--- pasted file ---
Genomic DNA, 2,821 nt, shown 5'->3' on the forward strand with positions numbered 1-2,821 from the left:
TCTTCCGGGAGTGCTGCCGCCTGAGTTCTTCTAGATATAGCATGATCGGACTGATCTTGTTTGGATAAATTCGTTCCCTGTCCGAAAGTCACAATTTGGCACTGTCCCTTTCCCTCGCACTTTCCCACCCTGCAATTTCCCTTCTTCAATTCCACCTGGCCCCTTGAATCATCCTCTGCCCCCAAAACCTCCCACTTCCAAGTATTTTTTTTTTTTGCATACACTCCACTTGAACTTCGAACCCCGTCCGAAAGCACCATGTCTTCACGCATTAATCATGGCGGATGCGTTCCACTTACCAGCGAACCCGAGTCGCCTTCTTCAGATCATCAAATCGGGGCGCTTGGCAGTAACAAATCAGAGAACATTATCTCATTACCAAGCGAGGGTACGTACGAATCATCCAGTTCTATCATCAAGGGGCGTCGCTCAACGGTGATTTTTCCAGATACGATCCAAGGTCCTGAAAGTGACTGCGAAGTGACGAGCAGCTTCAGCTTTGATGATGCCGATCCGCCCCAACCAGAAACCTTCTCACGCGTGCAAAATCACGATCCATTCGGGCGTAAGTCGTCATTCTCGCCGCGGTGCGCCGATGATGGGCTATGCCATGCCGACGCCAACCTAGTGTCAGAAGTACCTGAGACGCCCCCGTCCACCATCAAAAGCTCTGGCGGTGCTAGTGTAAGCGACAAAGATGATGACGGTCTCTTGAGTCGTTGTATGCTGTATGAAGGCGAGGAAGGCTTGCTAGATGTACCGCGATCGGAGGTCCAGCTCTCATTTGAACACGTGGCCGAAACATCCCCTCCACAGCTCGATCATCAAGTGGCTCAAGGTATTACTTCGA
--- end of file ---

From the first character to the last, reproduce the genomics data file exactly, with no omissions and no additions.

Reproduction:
Genomic DNA, 2,821 nt, shown 5'->3' on the forward strand with positions numbered 1-2,821 from the left:
TCTTCCGGGAGTGCTGCCGCCTGAGTTCTTCTAGATATAGCATGATCGGACTGATCTTGTTTGGATAAATTCGTTCCCTGTCCGAAAGTCACAATTTGGCACTGTCCCTTTCCCTCGCACTTTCCCACCCTGCAATTTCCCTTCTTCAATTCCACCTGGCCCCTTGAATCATCCTCTGCCCCCAAAACCTCCCACTTCCAAGTATTTTTTTTTTTTGCATACACTCCACTTGAACTTCGAACCCCGTCCGAAAGCACCATGTCTTCACGCATTAATCATGGCGGATGCGTTCCACTTACCAGCGAACCCGAGTCGCCTTCTTCAGATCATCAAATCGGGGCGCTTGGCAGTAACAAATCAGAGAACATTATCTCATTACCAAGCGAGGGTACGTACGAATCATCCAGTTCTATCATCAAGGGGCGTCGCTCAACGGTGATTTTTCCAGATACGATCCAAGGTCCTGAAAGTGACTGCGAAGTGACGAGCAGCTTCAGCTTTGATGATGCCGATCCGCCCCAACCAGAAACCTTCTCACGCGTGCAAAATCACGATCCATTCGGGCGTAAGTCGTCATTCTCGCCGCGGTGCGCCGATGATGGGCTATGCCATGCCGACGCCAACCTAGTGTCAGAAGTACCTGAGACGCCCCCGTCCACCATCAAAAGCTCTGGCGGTGCTAGTGTAAGCGACAAAGATGATGACGGTCTCTTGAGTCGTTGTATGCTGTATGAAGGCGAGGAAGGCTTGCTAGATGTACCGCGATCGGAGGTCCAGCTCTCATTTGAACACGTGGCCGAAACATCCCCTCCACAGCTCGATCATCAAGTGGCTCAAGGTATTACTTCGA